John Lackey Proves Bulldog Mentality Shines on World Series Stage

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John Lackey Proves Bulldog Mentality Shines on World Series Stage
Jared Wickerham/Getty Images

John Lackey shouldn't have had anything to prove on Wednesday night in Fenway Park.

If baseball fans in Boston and around the country just looked back through the archives, his toughness, fortitude and bulldog mentality would have always been atop any list of attributes when describing the big right-hander from Abilene, Texas.

Yet he did have something to prove.

After signing a five-year, $82.5 million contract with the Boston Red Sox after the 2009 season, Lackey's reputation as a big-game pitcher followed him to Boston. As Alex Speier of WEEI pointed out in a great piece Wednesday, the 35-year-old pitcher competed on the biggest stage well, well before arriving in Boston and the baseball mecca of the American League.

In 2002, as a 24-year-old rookie, Lackey started and won Game 7 of the World Series against the San Francisco Giants. Although the footage of his start won't go down among the greatest performances in October history, the ability to limit the 2002 Giants, featuring a version of Barry Bonds as the greatest hitter in history, was more than impressive.

John Lackey arrived in the majors with a bulldog mentality, helping the Angels to an improbable title. Although he downplayed the accomplishment, and its bearing on the 2013 World Series, baseball fans shouldn't.

He recounted on Tuesday, per Speier:

I was a rookie. We had a pretty veteran team… Our bullpen was probably our main strength on that team. I was trying to get five or six innings and turn it over to those guys.  My job was just basically not to screw it up. That was a long time ago, man. I don’t think that’s going to play much into [Game 6]. I think most of those guys in that game aren’t even playing anymore.

Lackey is right about one thing: Most of those guys are gone. Barry Bonds, Jeff Kent and Kenny Lofton were nowhere to be found in the St. Louis lineup. However, Carlos Beltran, Allen Craig and Yadier Molina were there, attempting to knock him off the mound and back into the doghouse with Red Sox loyalists. 

Years from now, baseball fans will remember the two biggest moments of Lackey's career. Baseball history now belongs to the Red Sox starter. Throughout the entire rich history of the game, Lackey is the only pitcher to start and win World Series clinchers for two different franchises.

Future fans likely won't be as informed about the middle of Lackey's career.

Use any negative and degrading adjective that you can think of and it likely was said about Lackey over the past few years in Boston. After inking an $80-plus million deal, Lackey flopped. From poor performances to playing a role in the undoing of Terry Francona's clubhouse to Tommy John surgery and a lost year, Lackey's bulldog reputation was buried so far under the narrative of his bust label that it looked to never return.

As the story of the 2013 Red Sox formed, John Lackey's return to past form became a side note. Sure, the Red Sox were winning, but it was about their chemistry, under-the-radar free-agent moves and new voice in the dugout.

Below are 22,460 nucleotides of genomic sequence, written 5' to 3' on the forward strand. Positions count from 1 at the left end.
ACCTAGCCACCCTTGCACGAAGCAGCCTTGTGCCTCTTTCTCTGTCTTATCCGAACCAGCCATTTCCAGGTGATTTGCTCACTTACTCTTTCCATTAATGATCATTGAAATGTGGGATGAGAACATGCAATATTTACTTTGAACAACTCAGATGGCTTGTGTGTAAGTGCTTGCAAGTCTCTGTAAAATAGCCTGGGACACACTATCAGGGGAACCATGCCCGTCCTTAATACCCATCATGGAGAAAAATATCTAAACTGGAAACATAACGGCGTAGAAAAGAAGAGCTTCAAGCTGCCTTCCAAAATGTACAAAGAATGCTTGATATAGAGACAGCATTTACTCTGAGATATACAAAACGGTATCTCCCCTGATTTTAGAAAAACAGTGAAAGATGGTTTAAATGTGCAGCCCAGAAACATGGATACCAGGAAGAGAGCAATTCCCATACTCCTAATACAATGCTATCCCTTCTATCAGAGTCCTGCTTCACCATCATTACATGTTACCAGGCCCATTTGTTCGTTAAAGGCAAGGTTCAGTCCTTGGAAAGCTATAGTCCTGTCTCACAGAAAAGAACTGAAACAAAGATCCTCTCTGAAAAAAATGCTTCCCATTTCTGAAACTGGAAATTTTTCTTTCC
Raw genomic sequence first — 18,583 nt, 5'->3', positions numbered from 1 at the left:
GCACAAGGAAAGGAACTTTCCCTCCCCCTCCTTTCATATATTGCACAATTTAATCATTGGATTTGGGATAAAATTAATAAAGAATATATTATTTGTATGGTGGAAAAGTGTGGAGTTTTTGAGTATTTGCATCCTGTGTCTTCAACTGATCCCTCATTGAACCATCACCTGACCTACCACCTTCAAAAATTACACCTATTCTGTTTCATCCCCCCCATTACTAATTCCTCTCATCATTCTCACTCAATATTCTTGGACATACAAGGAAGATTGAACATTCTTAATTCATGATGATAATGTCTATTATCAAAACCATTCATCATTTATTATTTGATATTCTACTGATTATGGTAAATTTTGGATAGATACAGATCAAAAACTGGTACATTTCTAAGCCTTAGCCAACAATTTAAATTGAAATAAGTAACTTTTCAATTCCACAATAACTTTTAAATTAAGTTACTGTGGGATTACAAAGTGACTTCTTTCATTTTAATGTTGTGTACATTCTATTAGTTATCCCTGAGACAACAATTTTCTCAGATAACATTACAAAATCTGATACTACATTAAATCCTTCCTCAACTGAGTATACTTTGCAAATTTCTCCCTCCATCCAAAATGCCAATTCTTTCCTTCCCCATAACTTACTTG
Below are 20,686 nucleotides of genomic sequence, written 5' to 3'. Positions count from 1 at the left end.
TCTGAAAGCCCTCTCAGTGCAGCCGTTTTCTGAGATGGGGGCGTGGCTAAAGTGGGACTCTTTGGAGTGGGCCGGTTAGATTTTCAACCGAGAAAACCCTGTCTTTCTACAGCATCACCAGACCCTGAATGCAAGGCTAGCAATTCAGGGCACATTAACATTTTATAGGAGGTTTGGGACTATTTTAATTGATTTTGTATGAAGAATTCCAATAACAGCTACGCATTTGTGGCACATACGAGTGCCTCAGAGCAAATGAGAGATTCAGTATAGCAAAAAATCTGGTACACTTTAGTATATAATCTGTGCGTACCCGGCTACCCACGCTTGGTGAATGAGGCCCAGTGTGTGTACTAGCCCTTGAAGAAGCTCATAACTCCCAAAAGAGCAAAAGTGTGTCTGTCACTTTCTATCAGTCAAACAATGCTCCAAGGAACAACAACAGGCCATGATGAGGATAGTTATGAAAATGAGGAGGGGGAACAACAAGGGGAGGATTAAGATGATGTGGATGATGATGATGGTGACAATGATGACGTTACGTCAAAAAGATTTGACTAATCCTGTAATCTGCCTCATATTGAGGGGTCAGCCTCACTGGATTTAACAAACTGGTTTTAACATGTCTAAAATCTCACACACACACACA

The facts—189.1 IP, 2.8 WAR, 116 ERA+, 4.03 SO/BB—were overshadowed by the bigger picture in Fenway Park. Less than two years after a historic September collapse and one year removed from a last-place finish, the Red Sox were back.

When the 2013 World Series began, Lackey's Game 2 assignment meant one thing for most baseball writers and scribes: Barring injury or a drastic change in approach by John Farrell, Lackey would be on the mound for a pivotal Game 6 in Fenway Park.

If the series reached that stage, the Red Sox would turn to a pitcher once known as a bulldog to reclaim his reputation. If the game meant staving off elimination, fortitude would be imperative. If it meant, as we witnessed, a World Series ring, focus would be the key.

Elsa/Getty Images

On Wednesday night, Lackey survived the first two innings despite St. Louis hitters peppering his pitches into the gloves of Red Sox fielders. Allowing 10 baserunners in less than seven innings won't be remembered as Lackey's most aesthetically pleasing start: 6.2 IP, 9 H, 1 BB, 1 ER, 5 K. But only one of those baserunners scored on the way to a 6-1 victory and World Series title, so it did the job on a grand stage.

Considering how good St. Louis' offense can be and how much they needed the game, Lackey's performance grades out even higher.

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At one point, John Lackey would have been mentioned in an all-bulldog rotation with names like Andy Pettitte, Curt Schilling and John Smoltz. Due to a disastrous start in Boston, that reputation stopped preceding him. The ability that Lackey proved to have in 2002 needed to be shown to fans once again. 

The 2013 World Series reminded baseball fans of what they already knew: John Lackey is one of game's best big-game pitchers. 


Does John Lackey have anything left to prove in Boston?

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